Article by Ray James
Local Artists – January 1996 – Colorado Central Magazine
Salida’s F Street and New York’s Fifth Avenue at first (or even 50th) glance would seem to have little in common, but both are parts of Michael Boyd’s world.
The 36-year-old Boyd constructs silver, gold, and stone jewelry at his North F Street studio, a single-story appendage of the Victoria Tavern and Hotel. That work — from cuffs (bracelets) and pendants to rings — moves to market at galleries in Santa Fé, Philadelphia and Milburn, N.Y., a tony, country-club area north of New York City. In April, Boyd has a show scheduled at the Aaron Faber Gallery on the Big Apple’s Fifth Avenue, just across from the Museum of Modern Art.
Boyd also sells his multi-textured, multi-layered and colorful pieces in the cozy display space in the front of his Salida studio, that is, when there’s enough to display. Demand is high for Boyd’s work, in part because of attention garnered from such exposure as a cover story with full-page cover photograph in the September issue of Lapidary Journal, one of jewelry arts signal publications, and too, because of Boyd’s adherence to following his own path.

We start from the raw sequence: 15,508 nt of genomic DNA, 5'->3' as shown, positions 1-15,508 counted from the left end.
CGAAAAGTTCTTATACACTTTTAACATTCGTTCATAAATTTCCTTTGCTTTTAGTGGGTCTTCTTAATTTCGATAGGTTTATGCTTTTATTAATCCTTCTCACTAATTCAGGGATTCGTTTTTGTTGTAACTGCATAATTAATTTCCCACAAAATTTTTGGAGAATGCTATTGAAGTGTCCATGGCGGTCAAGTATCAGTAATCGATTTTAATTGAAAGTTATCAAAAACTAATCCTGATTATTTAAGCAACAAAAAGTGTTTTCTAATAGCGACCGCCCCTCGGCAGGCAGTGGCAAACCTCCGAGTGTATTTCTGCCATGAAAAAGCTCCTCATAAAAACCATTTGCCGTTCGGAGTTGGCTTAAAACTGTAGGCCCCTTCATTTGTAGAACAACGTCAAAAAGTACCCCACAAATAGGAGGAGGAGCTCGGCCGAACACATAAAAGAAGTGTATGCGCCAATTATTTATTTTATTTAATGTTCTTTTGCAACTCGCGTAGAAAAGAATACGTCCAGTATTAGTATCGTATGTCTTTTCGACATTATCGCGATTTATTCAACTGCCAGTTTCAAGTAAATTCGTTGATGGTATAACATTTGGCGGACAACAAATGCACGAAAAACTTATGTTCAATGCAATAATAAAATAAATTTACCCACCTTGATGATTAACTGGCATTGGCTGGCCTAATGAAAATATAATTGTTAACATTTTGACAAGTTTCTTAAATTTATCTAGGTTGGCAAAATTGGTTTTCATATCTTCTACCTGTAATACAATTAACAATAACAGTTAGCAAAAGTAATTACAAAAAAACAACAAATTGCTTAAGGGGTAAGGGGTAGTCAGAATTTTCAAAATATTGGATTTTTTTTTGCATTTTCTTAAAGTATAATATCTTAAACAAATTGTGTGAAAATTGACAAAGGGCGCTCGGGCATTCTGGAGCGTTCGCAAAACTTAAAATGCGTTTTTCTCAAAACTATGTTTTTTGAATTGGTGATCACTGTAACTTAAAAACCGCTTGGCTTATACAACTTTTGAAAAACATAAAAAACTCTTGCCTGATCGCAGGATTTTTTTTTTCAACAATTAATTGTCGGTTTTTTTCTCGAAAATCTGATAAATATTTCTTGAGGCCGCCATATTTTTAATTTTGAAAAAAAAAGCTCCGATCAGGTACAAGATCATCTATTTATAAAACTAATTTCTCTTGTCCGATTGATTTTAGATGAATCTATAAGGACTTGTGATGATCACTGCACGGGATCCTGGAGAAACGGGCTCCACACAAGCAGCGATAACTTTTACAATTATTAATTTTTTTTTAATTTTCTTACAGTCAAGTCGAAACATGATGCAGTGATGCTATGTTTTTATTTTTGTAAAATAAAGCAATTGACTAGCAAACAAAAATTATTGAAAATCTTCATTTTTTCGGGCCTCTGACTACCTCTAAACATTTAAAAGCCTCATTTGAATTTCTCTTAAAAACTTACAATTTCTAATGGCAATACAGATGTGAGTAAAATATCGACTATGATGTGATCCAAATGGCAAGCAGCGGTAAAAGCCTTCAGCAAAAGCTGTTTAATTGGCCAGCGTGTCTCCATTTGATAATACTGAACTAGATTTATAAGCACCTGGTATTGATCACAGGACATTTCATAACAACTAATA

From the dark look that crosses his boyish face and dulls the quick smile, it’s clear that Boyd doesn’t like to talk seriously about his art, but continued prompting unearths his roots.
He notes that he grew up in a family of artists; that his Wyoming-born mother is an artist and he has considered himself an artist since childhood.
“All I’ve ever done is art,” Boyd said, “except for a few odd jobs here and there.”
He says his father, typical of a true Westerner, never threw away anything and that thrift meant much to the growing artist. “He grew up on a ranch that covered most of what is now Westminster,” Boyd says, “and like most ranchers I’ve known, he saved everything. We had two or three of everything, whether it was material or a kiln or torches. It was there when I needed it, when I got interested in that medium.”